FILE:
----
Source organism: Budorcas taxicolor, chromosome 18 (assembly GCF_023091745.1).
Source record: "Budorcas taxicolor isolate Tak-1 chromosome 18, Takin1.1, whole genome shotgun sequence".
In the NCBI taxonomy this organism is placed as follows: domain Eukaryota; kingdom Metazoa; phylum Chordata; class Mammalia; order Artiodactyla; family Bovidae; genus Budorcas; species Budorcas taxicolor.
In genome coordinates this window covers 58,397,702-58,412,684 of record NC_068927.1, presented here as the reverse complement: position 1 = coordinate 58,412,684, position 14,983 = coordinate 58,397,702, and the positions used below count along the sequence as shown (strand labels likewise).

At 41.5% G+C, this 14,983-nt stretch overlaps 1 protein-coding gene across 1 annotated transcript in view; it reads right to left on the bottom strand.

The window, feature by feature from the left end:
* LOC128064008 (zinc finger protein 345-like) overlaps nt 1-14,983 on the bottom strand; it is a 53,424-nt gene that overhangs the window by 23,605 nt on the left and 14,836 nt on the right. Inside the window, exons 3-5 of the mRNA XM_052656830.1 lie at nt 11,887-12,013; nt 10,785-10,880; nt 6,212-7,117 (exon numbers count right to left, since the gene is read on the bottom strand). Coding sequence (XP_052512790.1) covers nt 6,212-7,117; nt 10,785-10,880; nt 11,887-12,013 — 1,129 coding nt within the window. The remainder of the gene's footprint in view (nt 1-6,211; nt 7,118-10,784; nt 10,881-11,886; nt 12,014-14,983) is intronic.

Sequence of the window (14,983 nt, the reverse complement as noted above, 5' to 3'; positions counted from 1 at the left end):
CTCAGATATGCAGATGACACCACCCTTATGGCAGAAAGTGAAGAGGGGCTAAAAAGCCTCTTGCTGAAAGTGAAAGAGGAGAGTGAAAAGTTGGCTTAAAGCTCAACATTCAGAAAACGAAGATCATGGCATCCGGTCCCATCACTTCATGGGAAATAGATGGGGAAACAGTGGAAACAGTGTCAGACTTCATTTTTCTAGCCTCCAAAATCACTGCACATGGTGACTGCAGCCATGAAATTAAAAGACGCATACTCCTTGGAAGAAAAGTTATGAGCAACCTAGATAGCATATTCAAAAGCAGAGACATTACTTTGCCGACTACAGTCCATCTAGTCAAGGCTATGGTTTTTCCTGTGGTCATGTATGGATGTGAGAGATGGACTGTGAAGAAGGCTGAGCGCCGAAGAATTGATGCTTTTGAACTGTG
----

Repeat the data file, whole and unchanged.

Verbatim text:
Source organism: Budorcas taxicolor, chromosome 18 (assembly GCF_023091745.1).
Source record: "Budorcas taxicolor isolate Tak-1 chromosome 18, Takin1.1, whole genome shotgun sequence".
In the NCBI taxonomy this organism is placed as follows: domain Eukaryota; kingdom Metazoa; phylum Chordata; class Mammalia; order Artiodactyla; family Bovidae; genus Budorcas; species Budorcas taxicolor.
In genome coordinates this window covers 58,397,702-58,412,684 of record NC_068927.1, presented here as the reverse complement: position 1 = coordinate 58,412,684, position 14,983 = coordinate 58,397,702, and the positions used below count along the sequence as shown (strand labels likewise).

At 41.5% G+C, this 14,983-nt stretch overlaps 1 protein-coding gene across 1 annotated transcript in view; it reads right to left on the bottom strand.

The window, feature by feature from the left end:
* LOC128064008 (zinc finger protein 345-like) overlaps nt 1-14,983 on the bottom strand; it is a 53,424-nt gene that overhangs the window by 23,605 nt on the left and 14,836 nt on the right. Inside the window, exons 3-5 of the mRNA XM_052656830.1 lie at nt 11,887-12,013; nt 10,785-10,880; nt 6,212-7,117 (exon numbers count right to left, since the gene is read on the bottom strand). Coding sequence (XP_052512790.1) covers nt 6,212-7,117; nt 10,785-10,880; nt 11,887-12,013 — 1,129 coding nt within the window. The remainder of the gene's footprint in view (nt 1-6,211; nt 7,118-10,784; nt 10,881-11,886; nt 12,014-14,983) is intronic.

Sequence of the window (14,983 nt, the reverse complement as noted above, 5' to 3'; positions counted from 1 at the left end):
CTCAGATATGCAGATGACACCACCCTTATGGCAGAAAGTGAAGAGGGGCTAAAAAGCCTCTTGCTGAAAGTGAAAGAGGAGAGTGAAAAGTTGGCTTAAAGCTCAACATTCAGAAAACGAAGATCATGGCATCCGGTCCCATCACTTCATGGGAAATAGATGGGGAAACAGTGGAAACAGTGTCAGACTTCATTTTTCTAGCCTCCAAAATCACTGCACATGGTGACTGCAGCCATGAAATTAAAAGACGCATACTCCTTGGAAGAAAAGTTATGAGCAACCTAGATAGCATATTCAAAAGCAGAGACATTACTTTGCCGACTACAGTCCATCTAGTCAAGGCTATGGTTTTTCCTGTGGTCATGTATGGATGTGAGAGATGGACTGTGAAGAAGGCTGAGCGCCGAAGAATTGATGCTTTTGAACTGTG